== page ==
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Analytics Magazine

The ‘Sequestetron’: Spreadsheet model helps municipalities cope with risk management, forecasting, budget uncertainties during turbulent times.

November/December 2013

Spreadsheet model helps municipalities cope with risk management, forecasting, budget uncertainties during turbulent times. By Sam Savage, CAP, (left) and Shayne KavanaghBy Sam Savage, CAP, (left) and Shayne Kavanagh

Managing the finances of a municipality is difficult enough when the federal government is functioning, but the current environment introduces a host of new uncertainties. For example, communities with a large federal workforce may see a reduction in sales tax revenue, or there may be doubts about the continued viability of programs on which local governments have traditionally relied, leaving municipalities to pick up the slack.

Facing these problems head on is the Government Finance Officials Association (GFOA), a professional association of more than 17,000 state/provincial and local finance officers in the United States and Canada. The members of this century-old organization typically have training in finance and statistics, but they do not have access to departments of risk management that might lend a hand in large corporate environment. Nonetheless, they must forecast uncertain tax revenues to meet a budget that generally covers fixed obligations such as payment on debt, operating expenses such as police and fire protection, and discretionary spending such as building a new library, for example.

A conceptual spreadsheet model reflecting this situation has been developed using the principles of probability management. It allows the user to specify the uncertainty in revenue and required levels of spending, whereupon it instantly simulates the chances of meeting each obligation (see accompanying sidebar story on page 55).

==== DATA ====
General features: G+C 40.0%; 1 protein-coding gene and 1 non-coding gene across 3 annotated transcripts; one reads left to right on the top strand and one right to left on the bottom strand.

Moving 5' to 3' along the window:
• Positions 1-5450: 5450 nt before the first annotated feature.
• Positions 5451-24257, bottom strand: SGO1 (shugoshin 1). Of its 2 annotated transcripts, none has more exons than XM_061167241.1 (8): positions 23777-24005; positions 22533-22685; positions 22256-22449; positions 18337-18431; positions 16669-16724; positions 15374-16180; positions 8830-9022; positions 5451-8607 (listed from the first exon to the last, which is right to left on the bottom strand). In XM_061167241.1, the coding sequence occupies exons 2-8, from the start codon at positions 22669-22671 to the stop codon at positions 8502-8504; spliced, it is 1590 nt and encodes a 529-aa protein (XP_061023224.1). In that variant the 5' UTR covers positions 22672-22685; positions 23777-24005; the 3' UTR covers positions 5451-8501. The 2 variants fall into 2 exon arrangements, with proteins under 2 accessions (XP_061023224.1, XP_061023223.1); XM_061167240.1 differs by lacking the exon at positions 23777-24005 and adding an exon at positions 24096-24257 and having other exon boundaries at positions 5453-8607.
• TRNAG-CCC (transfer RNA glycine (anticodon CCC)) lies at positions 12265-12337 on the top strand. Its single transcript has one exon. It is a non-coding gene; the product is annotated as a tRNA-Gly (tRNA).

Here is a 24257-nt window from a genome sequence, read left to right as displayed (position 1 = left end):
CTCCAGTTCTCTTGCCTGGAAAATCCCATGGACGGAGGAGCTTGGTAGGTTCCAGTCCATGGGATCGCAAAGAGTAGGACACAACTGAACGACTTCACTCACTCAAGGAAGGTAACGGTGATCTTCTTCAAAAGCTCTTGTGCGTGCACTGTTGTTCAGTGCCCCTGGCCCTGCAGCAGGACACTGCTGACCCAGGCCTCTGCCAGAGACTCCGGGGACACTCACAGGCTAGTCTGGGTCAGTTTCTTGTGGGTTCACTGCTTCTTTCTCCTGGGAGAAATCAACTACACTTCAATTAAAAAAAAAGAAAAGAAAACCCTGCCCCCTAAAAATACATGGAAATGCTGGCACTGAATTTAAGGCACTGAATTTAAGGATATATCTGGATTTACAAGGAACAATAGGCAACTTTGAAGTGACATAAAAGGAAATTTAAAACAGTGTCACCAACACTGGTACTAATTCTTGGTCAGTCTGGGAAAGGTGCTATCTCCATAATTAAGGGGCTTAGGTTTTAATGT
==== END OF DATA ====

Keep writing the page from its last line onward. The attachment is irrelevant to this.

Recently, some CFOs and city managers have begun to openly communicate the financial uncertainties they face to the members of their city councils, who generally have little training in statistics. For example, Kara Skinner, the CFO of the City of Colorado Springs, Colo., has presented the probability distribution resulting from a time series model the city uses to forecast sales and use tax (Figure 1). When the city made a concerted effort to rebuild reserves, she recommended a sales tax forecast for budgeting purposes that the city had two-to-one odds of meeting or exceeding. The city council was receptive to this discussion and understood the recommendation with respect to managing risk [1]. In the discipline of probability management, Skinner was playing the role of CPO (chief probability officer) – the individual who authorizes the scope, definition and use of uncertainties in a particular setting [2].

Figure 1: The City of Colorado Springs forecasting model.
Figure 1: The City of Colorado Springs forecasting model.

Risks Don’t Add Up